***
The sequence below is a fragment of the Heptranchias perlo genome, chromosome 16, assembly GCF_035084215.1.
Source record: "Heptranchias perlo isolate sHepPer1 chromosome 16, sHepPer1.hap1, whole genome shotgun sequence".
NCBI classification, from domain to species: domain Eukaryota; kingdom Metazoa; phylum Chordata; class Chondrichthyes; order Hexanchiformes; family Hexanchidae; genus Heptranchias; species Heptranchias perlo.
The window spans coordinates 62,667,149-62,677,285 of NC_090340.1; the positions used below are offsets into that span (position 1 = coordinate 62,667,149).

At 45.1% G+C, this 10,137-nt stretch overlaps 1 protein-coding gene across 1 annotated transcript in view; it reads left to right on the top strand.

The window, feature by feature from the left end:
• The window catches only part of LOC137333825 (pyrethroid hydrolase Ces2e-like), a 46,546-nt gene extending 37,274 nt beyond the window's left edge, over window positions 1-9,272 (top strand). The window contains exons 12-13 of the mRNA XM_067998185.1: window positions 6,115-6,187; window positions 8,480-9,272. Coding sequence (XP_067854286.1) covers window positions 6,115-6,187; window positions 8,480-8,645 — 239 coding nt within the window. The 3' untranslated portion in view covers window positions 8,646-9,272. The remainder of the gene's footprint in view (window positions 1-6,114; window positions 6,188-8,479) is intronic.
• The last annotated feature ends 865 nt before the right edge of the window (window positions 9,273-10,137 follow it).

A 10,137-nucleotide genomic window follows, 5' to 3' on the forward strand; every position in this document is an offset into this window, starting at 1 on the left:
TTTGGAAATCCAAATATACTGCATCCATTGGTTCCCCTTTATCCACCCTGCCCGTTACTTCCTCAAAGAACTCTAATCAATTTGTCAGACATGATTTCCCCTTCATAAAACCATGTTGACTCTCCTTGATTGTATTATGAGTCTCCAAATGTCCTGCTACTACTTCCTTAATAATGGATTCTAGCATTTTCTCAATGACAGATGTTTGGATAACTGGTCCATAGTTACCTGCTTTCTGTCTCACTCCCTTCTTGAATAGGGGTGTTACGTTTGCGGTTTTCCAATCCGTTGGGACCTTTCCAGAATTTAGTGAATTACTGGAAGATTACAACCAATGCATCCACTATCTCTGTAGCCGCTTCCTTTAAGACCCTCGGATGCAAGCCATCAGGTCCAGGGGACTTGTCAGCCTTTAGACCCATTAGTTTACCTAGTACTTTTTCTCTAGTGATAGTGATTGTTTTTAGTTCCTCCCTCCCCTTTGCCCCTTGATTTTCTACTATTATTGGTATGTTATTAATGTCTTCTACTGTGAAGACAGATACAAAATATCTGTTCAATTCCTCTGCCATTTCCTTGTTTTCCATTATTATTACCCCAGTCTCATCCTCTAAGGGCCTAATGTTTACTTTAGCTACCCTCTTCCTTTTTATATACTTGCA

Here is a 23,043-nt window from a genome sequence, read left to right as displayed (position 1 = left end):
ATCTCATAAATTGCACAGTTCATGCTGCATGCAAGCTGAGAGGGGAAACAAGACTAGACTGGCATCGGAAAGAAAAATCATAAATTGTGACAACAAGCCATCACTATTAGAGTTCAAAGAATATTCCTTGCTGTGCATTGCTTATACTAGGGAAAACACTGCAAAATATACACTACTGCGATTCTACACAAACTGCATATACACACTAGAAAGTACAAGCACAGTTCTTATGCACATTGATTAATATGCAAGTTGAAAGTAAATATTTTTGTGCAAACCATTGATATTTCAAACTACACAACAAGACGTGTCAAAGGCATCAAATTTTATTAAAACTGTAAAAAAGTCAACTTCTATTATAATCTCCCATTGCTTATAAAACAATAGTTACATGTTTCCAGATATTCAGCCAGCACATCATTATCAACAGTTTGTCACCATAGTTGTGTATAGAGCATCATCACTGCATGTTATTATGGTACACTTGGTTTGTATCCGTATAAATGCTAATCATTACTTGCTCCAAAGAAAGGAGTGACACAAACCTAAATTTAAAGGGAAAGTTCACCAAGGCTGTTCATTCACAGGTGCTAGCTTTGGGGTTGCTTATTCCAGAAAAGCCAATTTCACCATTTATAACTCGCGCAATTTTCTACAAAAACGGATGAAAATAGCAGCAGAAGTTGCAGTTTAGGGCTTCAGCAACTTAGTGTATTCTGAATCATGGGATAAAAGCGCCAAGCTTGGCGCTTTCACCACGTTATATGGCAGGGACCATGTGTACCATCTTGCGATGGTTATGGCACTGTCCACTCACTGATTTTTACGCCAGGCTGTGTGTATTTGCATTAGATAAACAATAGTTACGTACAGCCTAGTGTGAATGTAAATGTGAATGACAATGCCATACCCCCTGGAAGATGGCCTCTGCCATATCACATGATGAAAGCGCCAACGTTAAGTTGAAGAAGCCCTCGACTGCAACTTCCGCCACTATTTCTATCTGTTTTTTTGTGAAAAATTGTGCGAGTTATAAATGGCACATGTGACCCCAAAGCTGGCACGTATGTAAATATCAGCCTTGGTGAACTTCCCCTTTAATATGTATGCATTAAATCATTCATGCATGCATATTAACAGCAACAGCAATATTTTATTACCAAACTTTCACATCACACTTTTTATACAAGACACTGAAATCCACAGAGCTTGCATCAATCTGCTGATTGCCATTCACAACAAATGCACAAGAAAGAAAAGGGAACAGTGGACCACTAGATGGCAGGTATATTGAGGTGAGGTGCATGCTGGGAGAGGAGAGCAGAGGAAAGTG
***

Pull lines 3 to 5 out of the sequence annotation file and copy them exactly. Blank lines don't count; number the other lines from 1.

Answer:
NCBI classification, from domain to species: domain Eukaryota; kingdom Metazoa; phylum Chordata; class Chondrichthyes; order Hexanchiformes; family Hexanchidae; genus Heptranchias; species Heptranchias perlo.
The window spans coordinates 62,667,149-62,677,285 of NC_090340.1; the positions used below are offsets into that span (position 1 = coordinate 62,667,149).

At 45.1% G+C, this 10,137-nt stretch overlaps 1 protein-coding gene across 1 annotated transcript in view; it reads left to right on the top strand.